The Bush administration announced major efforts to weaken the Roadless Area Conservation Rule, considered by many to be the greatest forest conservation legacy of our times. The Roadless Rule protects 58.5 million acres of wild forests in America's national forests and grasslands. Most of the lands protected by the rule are in the western states and Alaska. The new administration initiatives will drop the nation's two largest national forests, Alaska's Tongass and Chugach, from the roadless rule and open these protected areas to industrial development. Alaska's Tongass rainforest is particularly vulnerable to massive industrial scale clearcutting as the Forest Service is planning 49 old growth logging projects in areas that were to be protected by the rule.
The administration also announced it will establish a loophole to allow governors to opt out of the rule for national forests in their states. This will allow logging, roadbuilding and other forms of development in states where political or financial pressures to develop these pristine forest lands become too great for governors to withstand. It will also allow governors to make political decisions over resources belonging to all Americans.
"Allowing governors in states like Utah and Wyoming to opt out of protecting the national forests in their states is like letting Alabama and Mississippi opt out of civil rights laws," said Earthjustice attorney Doug Honnold. Honnold successfully defended the roadless rule before the Ninth Circuit Court of Appeals. In spite of the rule's validity being upheld at the appeals court, the Bush administration used a lawsuit filed by the state of Alaska challenging the rule as a vehicle to strip protections from the Alaska forests under the guise of settling the lawsuit before the court even considered the merits of the underlying legal claims.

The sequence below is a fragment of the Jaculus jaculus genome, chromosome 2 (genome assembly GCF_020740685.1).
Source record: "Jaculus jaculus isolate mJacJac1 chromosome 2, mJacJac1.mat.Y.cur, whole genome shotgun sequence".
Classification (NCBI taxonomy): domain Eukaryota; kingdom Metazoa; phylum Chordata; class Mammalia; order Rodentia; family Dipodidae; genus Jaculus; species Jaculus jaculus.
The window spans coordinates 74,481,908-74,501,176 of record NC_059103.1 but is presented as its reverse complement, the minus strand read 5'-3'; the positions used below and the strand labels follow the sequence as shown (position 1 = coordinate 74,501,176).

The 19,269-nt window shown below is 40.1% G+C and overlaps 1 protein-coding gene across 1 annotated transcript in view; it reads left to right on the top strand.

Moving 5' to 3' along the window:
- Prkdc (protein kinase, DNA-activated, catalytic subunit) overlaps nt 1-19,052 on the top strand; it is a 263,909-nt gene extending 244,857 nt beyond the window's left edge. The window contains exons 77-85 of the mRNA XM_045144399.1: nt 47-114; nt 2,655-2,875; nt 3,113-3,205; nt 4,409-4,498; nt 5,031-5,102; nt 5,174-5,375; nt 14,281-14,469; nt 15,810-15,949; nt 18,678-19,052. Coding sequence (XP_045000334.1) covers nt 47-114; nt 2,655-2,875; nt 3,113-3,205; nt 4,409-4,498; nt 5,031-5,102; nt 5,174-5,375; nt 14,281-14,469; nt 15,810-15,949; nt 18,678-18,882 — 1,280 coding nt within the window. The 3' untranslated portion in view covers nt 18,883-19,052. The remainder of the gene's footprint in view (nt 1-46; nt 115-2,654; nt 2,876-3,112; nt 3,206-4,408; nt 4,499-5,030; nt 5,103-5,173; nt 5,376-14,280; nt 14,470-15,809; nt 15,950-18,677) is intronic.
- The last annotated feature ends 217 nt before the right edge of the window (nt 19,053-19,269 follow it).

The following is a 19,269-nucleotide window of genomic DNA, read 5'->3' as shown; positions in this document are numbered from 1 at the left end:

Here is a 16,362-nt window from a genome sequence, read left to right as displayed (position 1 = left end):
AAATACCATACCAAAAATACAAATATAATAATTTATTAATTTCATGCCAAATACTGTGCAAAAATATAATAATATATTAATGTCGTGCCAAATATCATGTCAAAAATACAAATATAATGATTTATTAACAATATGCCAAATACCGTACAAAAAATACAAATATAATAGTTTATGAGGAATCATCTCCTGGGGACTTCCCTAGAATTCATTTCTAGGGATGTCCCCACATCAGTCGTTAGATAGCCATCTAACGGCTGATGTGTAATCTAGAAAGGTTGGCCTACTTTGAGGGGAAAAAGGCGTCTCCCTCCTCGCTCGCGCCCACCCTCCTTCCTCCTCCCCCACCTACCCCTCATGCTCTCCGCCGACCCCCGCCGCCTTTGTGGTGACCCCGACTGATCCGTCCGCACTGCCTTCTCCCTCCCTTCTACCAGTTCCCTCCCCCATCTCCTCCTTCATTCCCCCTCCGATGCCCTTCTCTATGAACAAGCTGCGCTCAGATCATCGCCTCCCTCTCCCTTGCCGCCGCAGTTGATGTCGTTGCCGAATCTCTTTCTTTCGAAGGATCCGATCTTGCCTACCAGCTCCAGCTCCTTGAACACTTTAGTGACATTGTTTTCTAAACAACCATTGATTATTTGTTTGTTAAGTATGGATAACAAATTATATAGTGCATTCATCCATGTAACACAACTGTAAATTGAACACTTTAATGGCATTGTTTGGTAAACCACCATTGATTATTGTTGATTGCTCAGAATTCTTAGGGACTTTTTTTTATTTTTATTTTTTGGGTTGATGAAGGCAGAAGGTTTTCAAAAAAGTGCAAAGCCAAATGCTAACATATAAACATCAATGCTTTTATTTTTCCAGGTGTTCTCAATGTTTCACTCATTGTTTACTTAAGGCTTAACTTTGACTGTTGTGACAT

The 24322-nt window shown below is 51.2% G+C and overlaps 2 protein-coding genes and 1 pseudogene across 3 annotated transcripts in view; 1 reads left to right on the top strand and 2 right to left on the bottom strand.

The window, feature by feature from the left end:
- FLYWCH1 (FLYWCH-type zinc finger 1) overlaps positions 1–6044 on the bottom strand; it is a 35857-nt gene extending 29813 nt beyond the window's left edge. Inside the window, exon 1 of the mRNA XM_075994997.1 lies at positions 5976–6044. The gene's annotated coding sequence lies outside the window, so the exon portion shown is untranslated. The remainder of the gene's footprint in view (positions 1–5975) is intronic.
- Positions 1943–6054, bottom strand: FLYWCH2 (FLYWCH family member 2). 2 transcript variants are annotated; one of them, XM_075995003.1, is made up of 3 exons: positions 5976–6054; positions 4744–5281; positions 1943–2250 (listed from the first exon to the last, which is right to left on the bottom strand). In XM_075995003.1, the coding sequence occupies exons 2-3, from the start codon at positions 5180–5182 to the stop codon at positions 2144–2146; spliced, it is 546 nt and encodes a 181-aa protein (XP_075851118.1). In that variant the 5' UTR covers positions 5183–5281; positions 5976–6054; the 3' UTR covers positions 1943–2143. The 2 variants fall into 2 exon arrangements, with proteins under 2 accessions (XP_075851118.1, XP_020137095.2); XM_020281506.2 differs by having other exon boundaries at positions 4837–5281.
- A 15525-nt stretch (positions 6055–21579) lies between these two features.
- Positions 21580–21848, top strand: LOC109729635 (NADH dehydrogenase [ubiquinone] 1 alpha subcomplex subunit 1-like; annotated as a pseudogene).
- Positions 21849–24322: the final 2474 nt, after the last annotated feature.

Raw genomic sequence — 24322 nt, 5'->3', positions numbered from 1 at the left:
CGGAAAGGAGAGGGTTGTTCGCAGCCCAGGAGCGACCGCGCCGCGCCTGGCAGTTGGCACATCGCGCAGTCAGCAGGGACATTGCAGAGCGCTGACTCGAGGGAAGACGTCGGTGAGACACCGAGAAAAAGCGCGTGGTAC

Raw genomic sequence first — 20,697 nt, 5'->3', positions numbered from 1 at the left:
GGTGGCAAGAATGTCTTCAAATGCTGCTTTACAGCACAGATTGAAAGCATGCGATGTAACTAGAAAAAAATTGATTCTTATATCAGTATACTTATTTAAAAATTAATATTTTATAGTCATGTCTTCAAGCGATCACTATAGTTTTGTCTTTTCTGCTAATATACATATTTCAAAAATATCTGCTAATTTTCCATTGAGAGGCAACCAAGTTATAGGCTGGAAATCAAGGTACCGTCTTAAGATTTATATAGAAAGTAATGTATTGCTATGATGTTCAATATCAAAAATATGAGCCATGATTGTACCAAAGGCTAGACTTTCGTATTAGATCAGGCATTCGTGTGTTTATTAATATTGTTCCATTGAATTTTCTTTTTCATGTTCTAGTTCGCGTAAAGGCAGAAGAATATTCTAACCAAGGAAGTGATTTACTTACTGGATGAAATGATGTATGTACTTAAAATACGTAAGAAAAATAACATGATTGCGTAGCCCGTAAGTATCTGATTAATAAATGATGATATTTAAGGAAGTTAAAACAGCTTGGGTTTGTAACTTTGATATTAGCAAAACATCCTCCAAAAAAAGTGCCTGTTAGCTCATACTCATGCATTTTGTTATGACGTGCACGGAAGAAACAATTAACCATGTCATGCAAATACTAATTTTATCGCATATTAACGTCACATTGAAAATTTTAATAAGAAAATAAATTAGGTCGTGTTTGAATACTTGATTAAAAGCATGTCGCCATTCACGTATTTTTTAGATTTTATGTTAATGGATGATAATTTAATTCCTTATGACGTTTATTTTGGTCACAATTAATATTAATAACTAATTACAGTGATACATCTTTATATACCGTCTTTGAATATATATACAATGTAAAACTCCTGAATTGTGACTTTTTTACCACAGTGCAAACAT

Earthjustice attorney Eric Jorgensen noted, " In another sweetheart deal for the timber industry, the Bush administration took a winning legal hand and figured a way to snatch defeat from the jaws of victory by selling out roadless protections in Alaska."
Roadless lands in America's national forests are needed to provide clean drinking water for millions of Americans as well as islands of refuge for America's fish and wildlife. They also are prime areas where millions of Americans hunt, fish and camp every year.
"Rather than provide for the many, this administration has moved to provide for the few: its wealthy corporate friends who want to plunder the riches of wild lands belonging to all Americans," said Marty Hayden of Earthjustice.
The administration announced it would undertake several new executive rulemaking procedures over the remainder of 2003 to achieve the weakening of the rule. They announced that they would publish a proposed rule to drop Alaska's Tongass rainforest before the end of the month and the other proposals would be published in the Federal Register in September. In the meantime bills are making their way through both the House and Senate in an effort to protect the 58.5 million acres of wild forests from the back-room deals being struck by the timber industry and the Bush administration.